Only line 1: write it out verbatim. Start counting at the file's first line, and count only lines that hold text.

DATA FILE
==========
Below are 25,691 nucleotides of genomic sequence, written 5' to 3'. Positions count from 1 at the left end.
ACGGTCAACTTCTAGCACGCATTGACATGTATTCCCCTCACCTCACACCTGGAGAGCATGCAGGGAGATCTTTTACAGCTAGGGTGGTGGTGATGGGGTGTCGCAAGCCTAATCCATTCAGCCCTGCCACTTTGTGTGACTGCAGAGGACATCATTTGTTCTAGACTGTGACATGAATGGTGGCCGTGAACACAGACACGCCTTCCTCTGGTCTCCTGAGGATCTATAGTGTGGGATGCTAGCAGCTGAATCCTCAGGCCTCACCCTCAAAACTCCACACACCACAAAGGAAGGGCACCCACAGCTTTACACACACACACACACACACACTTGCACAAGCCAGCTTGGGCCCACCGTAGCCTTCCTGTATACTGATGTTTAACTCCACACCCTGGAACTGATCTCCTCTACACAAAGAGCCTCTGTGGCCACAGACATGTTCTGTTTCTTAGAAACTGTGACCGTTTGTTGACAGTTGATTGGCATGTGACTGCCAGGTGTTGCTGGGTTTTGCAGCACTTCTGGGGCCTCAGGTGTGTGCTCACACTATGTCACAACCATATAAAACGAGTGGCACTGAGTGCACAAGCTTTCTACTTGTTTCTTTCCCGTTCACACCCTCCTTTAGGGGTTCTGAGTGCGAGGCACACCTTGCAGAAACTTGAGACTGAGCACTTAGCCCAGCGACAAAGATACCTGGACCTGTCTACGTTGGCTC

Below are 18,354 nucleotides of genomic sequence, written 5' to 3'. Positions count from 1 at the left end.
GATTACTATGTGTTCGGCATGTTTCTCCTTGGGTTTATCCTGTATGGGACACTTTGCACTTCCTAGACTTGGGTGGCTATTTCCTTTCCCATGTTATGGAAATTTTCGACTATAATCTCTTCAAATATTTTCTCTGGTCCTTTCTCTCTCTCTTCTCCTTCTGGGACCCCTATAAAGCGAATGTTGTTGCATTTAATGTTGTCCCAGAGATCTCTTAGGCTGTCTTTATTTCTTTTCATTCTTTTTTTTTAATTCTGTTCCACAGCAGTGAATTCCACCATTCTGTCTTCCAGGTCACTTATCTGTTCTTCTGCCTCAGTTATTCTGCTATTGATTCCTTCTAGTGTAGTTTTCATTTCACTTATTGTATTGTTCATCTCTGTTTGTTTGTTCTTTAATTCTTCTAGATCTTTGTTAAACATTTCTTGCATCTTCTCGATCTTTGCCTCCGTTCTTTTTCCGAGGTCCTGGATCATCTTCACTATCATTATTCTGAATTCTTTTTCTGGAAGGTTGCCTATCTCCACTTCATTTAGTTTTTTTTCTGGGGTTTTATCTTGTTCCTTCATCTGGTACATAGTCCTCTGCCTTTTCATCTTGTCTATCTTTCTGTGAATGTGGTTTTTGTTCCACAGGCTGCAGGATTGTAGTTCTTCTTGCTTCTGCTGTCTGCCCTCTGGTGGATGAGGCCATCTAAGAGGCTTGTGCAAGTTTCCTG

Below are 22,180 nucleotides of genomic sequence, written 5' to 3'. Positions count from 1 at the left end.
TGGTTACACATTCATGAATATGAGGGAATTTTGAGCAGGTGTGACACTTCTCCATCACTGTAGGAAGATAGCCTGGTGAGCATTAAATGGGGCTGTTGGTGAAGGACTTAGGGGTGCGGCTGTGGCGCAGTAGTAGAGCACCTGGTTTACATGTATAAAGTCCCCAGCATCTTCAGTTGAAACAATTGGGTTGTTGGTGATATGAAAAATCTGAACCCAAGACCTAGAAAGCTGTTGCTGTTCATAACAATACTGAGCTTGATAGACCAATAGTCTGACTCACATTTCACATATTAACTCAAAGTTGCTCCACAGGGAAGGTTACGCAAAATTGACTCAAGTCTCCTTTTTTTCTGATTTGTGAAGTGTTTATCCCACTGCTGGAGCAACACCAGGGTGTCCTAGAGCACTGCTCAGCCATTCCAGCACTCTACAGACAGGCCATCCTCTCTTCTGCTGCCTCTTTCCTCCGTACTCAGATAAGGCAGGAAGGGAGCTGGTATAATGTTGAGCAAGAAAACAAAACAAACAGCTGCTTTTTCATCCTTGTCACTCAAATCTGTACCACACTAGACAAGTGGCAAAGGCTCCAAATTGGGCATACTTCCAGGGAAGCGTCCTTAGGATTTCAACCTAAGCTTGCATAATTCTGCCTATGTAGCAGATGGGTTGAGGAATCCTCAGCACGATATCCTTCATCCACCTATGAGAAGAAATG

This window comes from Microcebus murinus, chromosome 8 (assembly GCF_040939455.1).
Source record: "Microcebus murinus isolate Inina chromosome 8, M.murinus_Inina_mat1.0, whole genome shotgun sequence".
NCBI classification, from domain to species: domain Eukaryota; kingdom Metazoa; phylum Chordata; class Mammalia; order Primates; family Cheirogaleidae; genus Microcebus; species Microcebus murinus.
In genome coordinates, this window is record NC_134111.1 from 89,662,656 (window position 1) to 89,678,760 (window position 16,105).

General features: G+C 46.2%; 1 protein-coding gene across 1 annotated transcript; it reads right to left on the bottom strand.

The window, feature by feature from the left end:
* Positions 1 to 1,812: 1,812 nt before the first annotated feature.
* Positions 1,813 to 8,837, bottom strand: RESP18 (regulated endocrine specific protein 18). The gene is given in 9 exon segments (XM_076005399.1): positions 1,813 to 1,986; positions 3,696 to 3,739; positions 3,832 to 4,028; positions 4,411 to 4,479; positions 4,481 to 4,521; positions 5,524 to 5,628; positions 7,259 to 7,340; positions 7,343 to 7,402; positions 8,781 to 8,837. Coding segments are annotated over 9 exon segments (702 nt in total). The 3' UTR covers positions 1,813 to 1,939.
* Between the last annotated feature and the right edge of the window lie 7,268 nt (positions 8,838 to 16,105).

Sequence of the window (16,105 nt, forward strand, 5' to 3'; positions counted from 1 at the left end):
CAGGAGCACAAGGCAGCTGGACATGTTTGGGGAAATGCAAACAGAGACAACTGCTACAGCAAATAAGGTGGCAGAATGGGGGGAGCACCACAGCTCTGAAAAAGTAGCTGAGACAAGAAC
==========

Below are 25,691 nucleotides of genomic sequence, written 5' to 3'. Positions count from 1 at the left end.